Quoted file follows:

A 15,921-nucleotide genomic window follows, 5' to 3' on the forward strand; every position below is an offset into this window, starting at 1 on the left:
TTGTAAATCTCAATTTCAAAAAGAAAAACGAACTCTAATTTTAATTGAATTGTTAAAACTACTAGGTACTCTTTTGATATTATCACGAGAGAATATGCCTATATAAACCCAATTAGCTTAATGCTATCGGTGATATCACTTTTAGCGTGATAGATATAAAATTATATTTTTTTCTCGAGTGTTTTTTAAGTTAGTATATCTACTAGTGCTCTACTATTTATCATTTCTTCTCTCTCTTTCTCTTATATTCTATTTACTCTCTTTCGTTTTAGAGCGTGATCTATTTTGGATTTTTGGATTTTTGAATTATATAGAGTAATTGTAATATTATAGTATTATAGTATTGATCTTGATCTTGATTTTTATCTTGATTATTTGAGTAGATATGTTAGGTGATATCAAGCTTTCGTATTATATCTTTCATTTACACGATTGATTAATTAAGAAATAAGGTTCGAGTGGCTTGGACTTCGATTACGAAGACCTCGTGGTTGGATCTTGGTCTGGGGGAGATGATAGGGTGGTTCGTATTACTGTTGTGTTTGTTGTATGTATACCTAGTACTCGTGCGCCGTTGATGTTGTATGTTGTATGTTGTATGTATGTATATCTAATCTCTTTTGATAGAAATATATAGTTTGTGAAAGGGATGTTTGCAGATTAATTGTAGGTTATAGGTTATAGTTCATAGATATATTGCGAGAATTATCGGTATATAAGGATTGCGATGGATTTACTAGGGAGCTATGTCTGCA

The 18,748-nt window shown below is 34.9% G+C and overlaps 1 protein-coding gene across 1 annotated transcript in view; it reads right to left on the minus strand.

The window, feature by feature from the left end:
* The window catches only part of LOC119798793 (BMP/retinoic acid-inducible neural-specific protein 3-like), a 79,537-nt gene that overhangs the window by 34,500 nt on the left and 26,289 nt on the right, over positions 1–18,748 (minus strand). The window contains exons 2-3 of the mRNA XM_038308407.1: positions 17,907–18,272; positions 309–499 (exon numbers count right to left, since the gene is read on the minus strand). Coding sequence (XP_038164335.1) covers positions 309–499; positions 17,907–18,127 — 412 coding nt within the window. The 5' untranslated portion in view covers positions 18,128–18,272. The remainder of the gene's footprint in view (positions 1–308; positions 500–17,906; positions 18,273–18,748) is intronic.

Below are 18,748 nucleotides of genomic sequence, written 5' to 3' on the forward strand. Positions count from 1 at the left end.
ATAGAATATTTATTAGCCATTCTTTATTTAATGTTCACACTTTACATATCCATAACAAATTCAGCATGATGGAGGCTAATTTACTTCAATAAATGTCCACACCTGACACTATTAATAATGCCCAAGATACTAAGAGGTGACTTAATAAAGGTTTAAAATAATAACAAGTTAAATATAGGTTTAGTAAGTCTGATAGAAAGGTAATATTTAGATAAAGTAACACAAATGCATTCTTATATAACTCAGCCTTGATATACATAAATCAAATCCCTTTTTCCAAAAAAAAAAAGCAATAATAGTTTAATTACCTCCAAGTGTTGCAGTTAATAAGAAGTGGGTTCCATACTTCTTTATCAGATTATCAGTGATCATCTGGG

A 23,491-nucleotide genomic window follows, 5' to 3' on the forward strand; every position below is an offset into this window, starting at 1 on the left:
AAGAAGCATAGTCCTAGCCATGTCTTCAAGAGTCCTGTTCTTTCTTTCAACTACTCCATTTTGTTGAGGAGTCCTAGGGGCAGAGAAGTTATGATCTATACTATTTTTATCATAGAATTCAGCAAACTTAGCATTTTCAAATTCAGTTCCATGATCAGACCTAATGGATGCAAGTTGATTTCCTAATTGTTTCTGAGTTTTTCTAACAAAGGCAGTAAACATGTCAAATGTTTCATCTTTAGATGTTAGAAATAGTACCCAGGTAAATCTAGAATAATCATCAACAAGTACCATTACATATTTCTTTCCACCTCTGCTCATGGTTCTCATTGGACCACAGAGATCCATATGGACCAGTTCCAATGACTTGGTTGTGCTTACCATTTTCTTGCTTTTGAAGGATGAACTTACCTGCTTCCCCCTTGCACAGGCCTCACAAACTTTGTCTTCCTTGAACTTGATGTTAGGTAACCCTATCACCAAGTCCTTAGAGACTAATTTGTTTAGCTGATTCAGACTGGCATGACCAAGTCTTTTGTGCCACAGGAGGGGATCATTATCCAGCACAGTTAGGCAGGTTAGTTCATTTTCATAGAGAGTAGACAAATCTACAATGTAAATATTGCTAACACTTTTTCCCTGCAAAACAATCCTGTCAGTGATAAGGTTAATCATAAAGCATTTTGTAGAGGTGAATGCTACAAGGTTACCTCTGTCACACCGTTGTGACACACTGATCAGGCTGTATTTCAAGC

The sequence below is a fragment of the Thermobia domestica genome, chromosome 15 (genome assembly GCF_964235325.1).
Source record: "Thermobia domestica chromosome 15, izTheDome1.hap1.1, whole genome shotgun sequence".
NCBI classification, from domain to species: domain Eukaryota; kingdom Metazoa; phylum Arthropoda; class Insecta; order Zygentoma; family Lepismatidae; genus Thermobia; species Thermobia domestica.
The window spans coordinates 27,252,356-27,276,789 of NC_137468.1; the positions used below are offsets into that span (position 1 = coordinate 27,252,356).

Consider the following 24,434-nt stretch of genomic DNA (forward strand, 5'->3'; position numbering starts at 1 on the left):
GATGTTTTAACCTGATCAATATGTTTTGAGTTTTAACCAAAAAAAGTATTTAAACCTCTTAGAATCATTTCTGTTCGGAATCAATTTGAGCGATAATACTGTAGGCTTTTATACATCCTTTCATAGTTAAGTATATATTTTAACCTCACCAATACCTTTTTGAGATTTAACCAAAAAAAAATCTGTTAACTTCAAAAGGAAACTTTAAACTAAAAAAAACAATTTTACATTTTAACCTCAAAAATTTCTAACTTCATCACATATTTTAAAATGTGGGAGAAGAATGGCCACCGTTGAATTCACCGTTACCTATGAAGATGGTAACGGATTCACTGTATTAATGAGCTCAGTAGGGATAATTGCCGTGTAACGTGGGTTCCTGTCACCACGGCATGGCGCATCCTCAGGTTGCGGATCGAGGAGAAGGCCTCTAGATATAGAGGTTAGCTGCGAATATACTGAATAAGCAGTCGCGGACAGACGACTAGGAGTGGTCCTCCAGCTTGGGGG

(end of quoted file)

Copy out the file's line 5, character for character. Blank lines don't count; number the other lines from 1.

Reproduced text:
* The window catches only part of LOC119798793 (BMP/retinoic acid-inducible neural-specific protein 3-like), a 79,537-nt gene that overhangs the window by 34,500 nt on the left and 26,289 nt on the right, over positions 1–18,748 (minus strand). The window contains exons 2-3 of the mRNA XM_038308407.1: positions 17,907–18,272; positions 309–499 (exon numbers count right to left, since the gene is read on the minus strand). Coding sequence (XP_038164335.1) covers positions 309–499; positions 17,907–18,127 — 412 coding nt within the window. The 5' untranslated portion in view covers positions 18,128–18,272. The remainder of the gene's footprint in view (positions 1–308; positions 500–17,906; positions 18,273–18,748) is intronic.